Church-Led Gay Bashing in Tennessee: WWJD?
Humbolt, Tennessee – In the quiet outskirts of rural Humbolt, Tennessee, a church with a Fruitland address was the scene for a violent attack on two young gay men simply for arriving at Wednesday evening services. What Would Jesus Do (WWJD) about Church-and-Pastor instigated gay bashing? On September 28, Jerry Pittman Jr. and his boyfriend, Dustin Lee, arrived at Grace Fellowship Church where his father, Jerry Pittman Sr., is the pastor. Just before the gay couple got out of their car, Jerry Jr. heard his father cry, “Sic ‘em!,” as a hunter would address a pack of dogs. Two deacons from the church, and Jerry Jr.’s uncle who is also a deacon, attacked the pair while they were still trying to get out of the parked vehicle. WBBJ Eyewitness News interviewed Jerry Jr. soon after the church gay bashed the couple: “My uncle and two other deacons came over to the car per my dad’s request,” young Jerry said. “My uncle smashed me in the door as the other deacon knocked my boyfriend back so he couldn’t help me, punching him in his face and his chest. The other deacon came and hit me through my car window in my back.” The men kept yelling homophobic insults and slurs at the couple even after a Gibson County Deputy Sheriff arrived on the scene. The couple attempted to press charges with the officer, who refused to allow them to do so, implying that they were the cause of the attack themselves. Gibson County Sheriff Chuck Arnold defended the actions of his deputy to the press, saying, “I haven’t talk to him but that would be out of character for my deputy to say unless they were causing a problem themselves.” Media attention has caused the sheriff to temper his remarks in subsequent interviews.
Pittman and Lee did press charges the following Friday against Deacons Billy Sims and Eugene McCoy, as well as Rev. Jerry Pittman Sr. and Deacon Patrick Flatt, the younger Pittman’s uncle. When WBBJ reporters contacted the pastor, he refused comment and demanded that the station not try to communicate with him again.
Evan Hurst of Truth Wins Out gives the latest details on this story that has shocked Christians and non-Christians alike, awakening them to the presence of virulent, anti-gay prejudice in America’s pulpits and pews. Hurst spoke to Jerry Jr. by phone on October 5, who said, “The church acted as four people, instead of as a congregation.” Pittman explained that he and his boyfriend had attended the church before, though they knew the condemning stance of the elder Pittman, who preached anti-gay sermons “when the couple wasn’t there.” Lee had even been invited to sing at Grace Fellowship once when he attended services alone. But marital trouble broke out between Pittman Sr. and Jerry Jr.’s stepmother, and, in Hurst’s words, “the floodgates opened and the church no longer felt the need to stay silent about Jerry, Jr. and his boyfriend.” The charges and counter charges in this case are still being sorted out. All parties are remanded to court on November 22. Meanwhile, Jerry Pittman Jr. and Dustin Lee are left to pick up the pieces of their lives and shattered faith. Jerry Jr. has already lost his job because of the days he has spent pursuing justice for himself and his boyfriend.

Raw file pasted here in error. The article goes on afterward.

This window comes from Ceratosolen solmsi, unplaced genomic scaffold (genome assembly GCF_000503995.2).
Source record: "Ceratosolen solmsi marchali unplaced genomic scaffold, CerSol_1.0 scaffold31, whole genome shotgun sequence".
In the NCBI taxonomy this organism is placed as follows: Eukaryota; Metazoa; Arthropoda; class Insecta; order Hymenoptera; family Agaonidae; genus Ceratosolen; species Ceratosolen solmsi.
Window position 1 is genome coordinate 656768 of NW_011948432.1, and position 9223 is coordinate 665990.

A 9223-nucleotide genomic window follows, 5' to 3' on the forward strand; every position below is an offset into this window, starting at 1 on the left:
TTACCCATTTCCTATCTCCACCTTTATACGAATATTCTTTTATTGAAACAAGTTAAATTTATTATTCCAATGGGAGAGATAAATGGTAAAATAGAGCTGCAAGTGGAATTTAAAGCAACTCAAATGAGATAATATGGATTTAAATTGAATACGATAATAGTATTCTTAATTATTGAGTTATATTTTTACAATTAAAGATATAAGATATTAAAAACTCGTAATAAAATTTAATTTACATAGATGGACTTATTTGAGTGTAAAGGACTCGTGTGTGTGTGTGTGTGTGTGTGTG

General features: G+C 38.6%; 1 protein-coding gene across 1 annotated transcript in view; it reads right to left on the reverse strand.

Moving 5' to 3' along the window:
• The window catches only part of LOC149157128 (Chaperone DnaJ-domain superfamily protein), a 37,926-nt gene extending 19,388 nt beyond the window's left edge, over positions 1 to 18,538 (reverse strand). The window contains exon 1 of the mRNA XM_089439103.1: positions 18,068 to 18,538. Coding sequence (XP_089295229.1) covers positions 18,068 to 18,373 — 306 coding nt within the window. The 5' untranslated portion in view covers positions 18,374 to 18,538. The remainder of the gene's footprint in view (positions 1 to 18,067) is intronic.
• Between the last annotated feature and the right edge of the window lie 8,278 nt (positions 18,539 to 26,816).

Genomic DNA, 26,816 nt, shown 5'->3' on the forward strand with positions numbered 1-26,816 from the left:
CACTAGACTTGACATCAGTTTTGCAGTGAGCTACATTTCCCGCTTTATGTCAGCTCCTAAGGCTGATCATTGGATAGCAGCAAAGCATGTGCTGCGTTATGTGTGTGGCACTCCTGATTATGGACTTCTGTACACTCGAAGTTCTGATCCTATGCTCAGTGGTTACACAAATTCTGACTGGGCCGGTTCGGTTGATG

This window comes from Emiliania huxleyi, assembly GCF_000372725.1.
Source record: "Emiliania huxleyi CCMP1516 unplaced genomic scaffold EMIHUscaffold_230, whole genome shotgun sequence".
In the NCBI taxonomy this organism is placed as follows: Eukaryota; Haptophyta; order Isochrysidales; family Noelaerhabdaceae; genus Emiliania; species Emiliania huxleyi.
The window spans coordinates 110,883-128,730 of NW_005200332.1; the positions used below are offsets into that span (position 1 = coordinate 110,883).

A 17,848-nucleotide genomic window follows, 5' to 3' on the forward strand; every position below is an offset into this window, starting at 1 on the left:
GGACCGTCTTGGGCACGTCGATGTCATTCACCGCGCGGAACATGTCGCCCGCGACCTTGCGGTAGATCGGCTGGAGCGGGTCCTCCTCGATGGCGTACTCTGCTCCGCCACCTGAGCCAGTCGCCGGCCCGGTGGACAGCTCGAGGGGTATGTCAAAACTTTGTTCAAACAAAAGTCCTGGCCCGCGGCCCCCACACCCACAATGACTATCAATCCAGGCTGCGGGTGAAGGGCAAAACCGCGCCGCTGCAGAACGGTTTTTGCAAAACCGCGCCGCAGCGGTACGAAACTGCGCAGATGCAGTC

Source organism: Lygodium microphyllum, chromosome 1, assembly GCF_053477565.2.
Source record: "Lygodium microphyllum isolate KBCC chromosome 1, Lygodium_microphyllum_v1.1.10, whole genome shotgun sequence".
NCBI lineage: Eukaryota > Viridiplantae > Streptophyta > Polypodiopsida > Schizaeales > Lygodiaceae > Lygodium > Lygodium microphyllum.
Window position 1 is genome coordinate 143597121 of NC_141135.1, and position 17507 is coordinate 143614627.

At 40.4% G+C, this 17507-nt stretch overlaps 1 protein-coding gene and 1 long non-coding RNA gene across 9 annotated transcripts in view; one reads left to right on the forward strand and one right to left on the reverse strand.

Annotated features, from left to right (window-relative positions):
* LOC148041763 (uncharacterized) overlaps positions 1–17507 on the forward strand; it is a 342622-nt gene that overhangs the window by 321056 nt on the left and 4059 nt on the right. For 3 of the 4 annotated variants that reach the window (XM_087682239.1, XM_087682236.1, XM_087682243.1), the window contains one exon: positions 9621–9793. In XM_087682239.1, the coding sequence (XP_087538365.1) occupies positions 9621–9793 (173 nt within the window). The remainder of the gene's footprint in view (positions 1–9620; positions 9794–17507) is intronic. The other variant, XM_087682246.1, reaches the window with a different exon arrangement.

West Tennessee is a tough place to be gay or lesbian, much less transgender. Hurst relates a “man-on-the-street” interview in Jackson, in which the reporter asked a passer-by about what he would do if his son brought a boyfriend to church with him. The man candidly said he would shoot them. The culture of hatred, religious intolerance of LGBTQ people, and church-sanctioned violence remains undisturbed in America’s heartland, no matter if there is a federal Matthew Shepard Act to offer some protection legally to marginalized gay people.
Would Jesus condone anti-gay violence? If not, then why is such prejudice overtly and covertly incubated in the nation’s communities of faith, like Grace Fellowship? While it may be simple for many Christians to dismiss the Grace Fellowship hate crime as an aberration in an embarrassing, Pentecostal byway, the silence from every other church in the surrounding area is deafening. The Unfinished Lives Project has shown the link between religious intolerance, religious hate speech, and deadly anti-gay violence. Nine out of ten fatal hate crimes perpetrated against LGBTQ people in the United States were sparked, by admission of the killers, by Bible or Church teaching. If churches cannot speak out against an attack against a young gay couple simply for arriving at a church for services, what will they remain silent about next? WWJD about Christians and Churches who gay bash or stand by silently while others do? Read John 11:35: “Jesus wept.”